Fallen angels taught men the use of magical incantations that would force demons to obey man. After the flood Ham the son of Noah unhappily discovered this and taught it to his sons. This became ingrained into the Egyptians, Persians, and Babylonians. Ham died shortly after the fall of the Tower of Babel. Nimrod, called Ninus by the Greeks, was handed this knowledge and by it caused men to go away from the worship of God and go into diverse and erratic superstitions and they began to be governed by the signs in the stars and motions of the planets. (Recognitions of Clement 4.26–29)
Nimrod turned the government into a tyranny and set up twelve idols of wood named after the twelve months of the year, each representing a sign of the Zodiac. He commanded everyone to worship each idol in its proper month. (Jasher 9:8–10; Ancient Post-Flood History—Ken Johnson, ThD)[i]
All Pagan Roads Lead to Babylon
And Noah began to be an husbandman, and he planted a vineyard:
And he drank of the wine, and was drunken; and he was uncovered within his tent.
And Ham, the father of Canaan, saw the nakedness of his father, and told his two brethren without.
And Shem and Japheth took a garment, and laid it upon both their shoulders, and went backward, and covered the nakedness of their father; and their faces were backward, and they saw not their father's nakedness. (Genesis 9:20–23)
What was Ham’s sin? Why did Noah invoke curses against Canaan instead of the culprit, Ham ([Genesis 9]:25)? The meaning of the phrase “saw his father’s nakedness” has been variously interpreted. Both Jewish and Christian interpretation speculated that Ham’s deed was a sexual offense since the same language is found in the Pentateuch describing sexual transgressions. Further support was garnered from v. 25, which refers to what Ham “had done to him.” Many suppose that the original story contained the sordid details but that they were excised for reasons of propriety when later placed in the Torah. Castration was thought to have been the crime by some Jewish and Christian interpreters, and others argued for a homosexual act. Jewish midrash explained that physical abuse by Ham answered why the curse was directed against Canaan; this act prevented Noah from having a fourth son, and thus Canaan as Ham’s fourth son should suffer (Gen. Rab. 36.7). This may have been fueled by the absence of any notice that additional children were born to Noah, since all the other patriarchs are said to have had “other sons and daughters” (5:3–32; 11:10–25). This lack of reference to other children, however, may be due to the author’s desire to parallel the Sethite and Shemite lines, which both end with three sons (5:32; 11:26).
Concerning a homosexual desire or act, there is no indication that a sexual indiscretion occurred when Ham viewed his father or that Ham desired his father in an illicit way. Levitical language for the homosexual act is “to lie with a male,” which we do not find here. “Saw”…is the common term for observing and does not convey necessarily the idea of sexual lust; the term can be used in this way (cf. 6:2; 34:2), but such meaning must be derived from the context and not the term by itself. On the contrary, the expressions “to see…nakedness” (Lev 20:17) and “to uncover…nakedness” are used of heterosexual actions, not homosexual encounters. The expression in our passage is not a figurative statement since the two sons actually cover up the exposed nakedness of their father, who was in a drunken stupor in the tent. This is reinforced by the description “their faces were turned.” If in fact some lecherous deed occurred inside the tent, it is inexplicable why the covering of their father is in juxtaposition to Ham’s act. On other occasions Genesis is straightforward in its description of sexual misconduct (e.g., 19:5, 30–35; 34:2). There is no reason to assume that homosexuality or, for that matter, heterosexual misconduct would be described euphemistically by the author.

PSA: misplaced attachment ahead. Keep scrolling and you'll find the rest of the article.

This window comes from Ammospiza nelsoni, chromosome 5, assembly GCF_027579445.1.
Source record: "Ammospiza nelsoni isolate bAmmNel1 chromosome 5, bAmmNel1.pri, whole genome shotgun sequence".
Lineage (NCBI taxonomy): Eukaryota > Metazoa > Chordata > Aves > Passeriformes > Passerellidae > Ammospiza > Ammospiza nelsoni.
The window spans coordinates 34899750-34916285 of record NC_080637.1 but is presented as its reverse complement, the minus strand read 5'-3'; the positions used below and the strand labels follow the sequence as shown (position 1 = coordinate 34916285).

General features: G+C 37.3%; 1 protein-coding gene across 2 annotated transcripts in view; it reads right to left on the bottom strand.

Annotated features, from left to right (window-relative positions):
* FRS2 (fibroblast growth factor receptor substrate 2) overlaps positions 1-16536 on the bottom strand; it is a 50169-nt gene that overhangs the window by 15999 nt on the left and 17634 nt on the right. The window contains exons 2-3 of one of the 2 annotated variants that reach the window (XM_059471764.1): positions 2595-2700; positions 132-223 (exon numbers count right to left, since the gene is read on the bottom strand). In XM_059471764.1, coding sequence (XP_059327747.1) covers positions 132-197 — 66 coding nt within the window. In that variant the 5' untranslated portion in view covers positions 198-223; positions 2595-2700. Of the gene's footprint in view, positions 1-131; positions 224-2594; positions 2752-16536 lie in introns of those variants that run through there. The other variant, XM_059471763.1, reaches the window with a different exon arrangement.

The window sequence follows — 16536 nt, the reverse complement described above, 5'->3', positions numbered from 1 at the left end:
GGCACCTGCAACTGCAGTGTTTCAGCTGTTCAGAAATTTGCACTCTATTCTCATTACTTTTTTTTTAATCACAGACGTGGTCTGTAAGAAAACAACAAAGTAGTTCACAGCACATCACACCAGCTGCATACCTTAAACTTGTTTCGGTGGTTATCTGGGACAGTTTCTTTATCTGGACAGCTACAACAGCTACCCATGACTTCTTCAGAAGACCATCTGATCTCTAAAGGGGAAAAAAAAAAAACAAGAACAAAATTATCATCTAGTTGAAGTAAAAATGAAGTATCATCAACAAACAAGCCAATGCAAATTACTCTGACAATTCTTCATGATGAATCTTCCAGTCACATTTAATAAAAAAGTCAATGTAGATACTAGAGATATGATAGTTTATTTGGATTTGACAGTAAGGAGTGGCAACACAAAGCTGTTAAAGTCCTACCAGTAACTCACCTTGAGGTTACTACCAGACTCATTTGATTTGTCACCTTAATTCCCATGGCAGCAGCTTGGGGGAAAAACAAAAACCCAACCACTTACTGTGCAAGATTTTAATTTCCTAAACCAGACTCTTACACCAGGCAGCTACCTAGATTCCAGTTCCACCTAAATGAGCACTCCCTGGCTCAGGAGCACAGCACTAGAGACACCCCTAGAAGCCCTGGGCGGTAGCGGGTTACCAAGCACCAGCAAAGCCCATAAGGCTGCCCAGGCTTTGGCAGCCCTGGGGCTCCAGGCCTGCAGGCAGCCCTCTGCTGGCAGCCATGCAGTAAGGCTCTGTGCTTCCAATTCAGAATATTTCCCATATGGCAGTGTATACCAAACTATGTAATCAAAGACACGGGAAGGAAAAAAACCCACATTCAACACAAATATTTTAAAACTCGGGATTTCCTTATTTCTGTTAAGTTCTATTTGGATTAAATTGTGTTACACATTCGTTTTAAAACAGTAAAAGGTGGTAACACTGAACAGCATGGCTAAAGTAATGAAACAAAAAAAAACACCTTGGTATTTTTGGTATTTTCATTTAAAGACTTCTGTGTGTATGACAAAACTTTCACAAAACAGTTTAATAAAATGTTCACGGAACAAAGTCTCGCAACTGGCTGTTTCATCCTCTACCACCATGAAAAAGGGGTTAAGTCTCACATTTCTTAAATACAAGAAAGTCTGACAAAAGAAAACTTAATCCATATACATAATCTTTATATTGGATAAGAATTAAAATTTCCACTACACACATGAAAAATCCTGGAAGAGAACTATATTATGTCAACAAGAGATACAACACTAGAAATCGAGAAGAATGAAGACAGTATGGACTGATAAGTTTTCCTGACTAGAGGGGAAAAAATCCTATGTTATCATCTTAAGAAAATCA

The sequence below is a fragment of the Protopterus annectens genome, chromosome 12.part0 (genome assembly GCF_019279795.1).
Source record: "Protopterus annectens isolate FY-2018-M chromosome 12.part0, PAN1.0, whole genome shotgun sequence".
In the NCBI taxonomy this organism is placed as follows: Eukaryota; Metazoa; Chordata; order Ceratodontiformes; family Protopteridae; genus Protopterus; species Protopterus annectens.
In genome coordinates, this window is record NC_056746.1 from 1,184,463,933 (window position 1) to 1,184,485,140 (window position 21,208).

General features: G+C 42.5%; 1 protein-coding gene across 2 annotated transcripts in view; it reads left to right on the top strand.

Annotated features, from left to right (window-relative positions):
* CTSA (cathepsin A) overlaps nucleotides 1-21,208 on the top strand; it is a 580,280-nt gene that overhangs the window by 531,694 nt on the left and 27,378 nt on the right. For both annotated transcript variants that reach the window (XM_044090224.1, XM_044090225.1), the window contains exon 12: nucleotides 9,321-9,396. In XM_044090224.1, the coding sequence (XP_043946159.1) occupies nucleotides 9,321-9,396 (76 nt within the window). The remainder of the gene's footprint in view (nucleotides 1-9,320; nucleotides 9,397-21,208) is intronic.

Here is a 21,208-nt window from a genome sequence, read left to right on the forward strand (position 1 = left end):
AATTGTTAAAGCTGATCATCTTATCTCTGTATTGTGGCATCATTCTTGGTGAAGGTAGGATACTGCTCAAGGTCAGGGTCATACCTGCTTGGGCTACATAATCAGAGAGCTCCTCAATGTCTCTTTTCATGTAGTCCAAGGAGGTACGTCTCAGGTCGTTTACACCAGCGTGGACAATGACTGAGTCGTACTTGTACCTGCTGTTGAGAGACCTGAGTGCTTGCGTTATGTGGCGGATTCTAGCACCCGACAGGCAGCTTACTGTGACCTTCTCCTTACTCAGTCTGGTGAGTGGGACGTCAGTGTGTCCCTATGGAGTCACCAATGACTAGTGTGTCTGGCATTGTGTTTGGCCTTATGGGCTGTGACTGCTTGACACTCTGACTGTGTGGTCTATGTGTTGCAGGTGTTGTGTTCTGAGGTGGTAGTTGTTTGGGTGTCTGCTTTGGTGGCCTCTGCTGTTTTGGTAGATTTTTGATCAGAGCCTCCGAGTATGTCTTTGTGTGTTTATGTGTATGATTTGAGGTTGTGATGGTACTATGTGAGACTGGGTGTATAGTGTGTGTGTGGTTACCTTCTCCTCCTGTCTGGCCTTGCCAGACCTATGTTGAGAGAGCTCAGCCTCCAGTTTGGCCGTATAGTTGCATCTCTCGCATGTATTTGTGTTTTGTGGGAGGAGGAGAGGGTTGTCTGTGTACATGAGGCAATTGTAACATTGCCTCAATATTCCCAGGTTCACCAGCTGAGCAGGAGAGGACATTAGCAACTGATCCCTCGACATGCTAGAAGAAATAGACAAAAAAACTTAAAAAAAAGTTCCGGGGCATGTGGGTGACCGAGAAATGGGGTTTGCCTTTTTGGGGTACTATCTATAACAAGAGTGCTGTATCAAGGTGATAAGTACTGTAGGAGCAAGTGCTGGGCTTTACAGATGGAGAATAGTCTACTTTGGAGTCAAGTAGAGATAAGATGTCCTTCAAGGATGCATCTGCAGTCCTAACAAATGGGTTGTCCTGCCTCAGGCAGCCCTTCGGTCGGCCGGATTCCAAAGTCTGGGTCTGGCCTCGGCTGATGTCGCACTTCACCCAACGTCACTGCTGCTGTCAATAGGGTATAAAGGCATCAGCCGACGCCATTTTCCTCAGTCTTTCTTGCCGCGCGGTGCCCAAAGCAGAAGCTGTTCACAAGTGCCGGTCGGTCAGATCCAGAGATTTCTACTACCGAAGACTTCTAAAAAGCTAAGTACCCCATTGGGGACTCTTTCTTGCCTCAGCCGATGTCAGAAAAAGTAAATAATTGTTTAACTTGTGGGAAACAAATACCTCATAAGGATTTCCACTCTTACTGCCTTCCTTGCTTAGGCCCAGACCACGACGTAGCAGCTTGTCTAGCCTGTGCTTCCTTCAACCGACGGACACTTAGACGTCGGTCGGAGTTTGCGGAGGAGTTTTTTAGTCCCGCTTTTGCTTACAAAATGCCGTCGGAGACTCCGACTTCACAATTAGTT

Ham’s reproach was not in seeing his father unclothed, though this was a shameful thing (cp. Hab 2:15), but in his outspoken delight at his father’s disgraceful condition. The penalty against Ham’s son may be thought too severe for mere sibling gossip, but this is because we fail to understand the gravity of Ham’s offense. We have commented elsewhere (see 2:25; 3:7) that nakedness was shameful in Hebrew culture. In later Israel specific prohibitions guarded against the public exposure of the genitals and buttocks (e.g., Exod 20:26; 28:42), and nakedness was commonly associated with public misconduct (e.g., Exod 32:25). It is not surprising then that the euphemism “nakedness” was used for the shameful travesty of incest. Ham ridiculed the “old man’s” downfall. In the ancient world insulting one’s parents was a serious matter that warranted the extreme penalty of death. Mosaic legislation reflected this sentiment. This patriarchal incident illustrated the abrogation of the Fifth Commandment, “Honor your father and mother.” To do so means divine retaliation, for the crime is not against parent alone but is viewed as contempt for God’s hierarchical order in creation. Shem and Japheth, unlike Ham, treated Noah with proper respect. They refused to take advantage of him despite his vulnerable condition.[ii]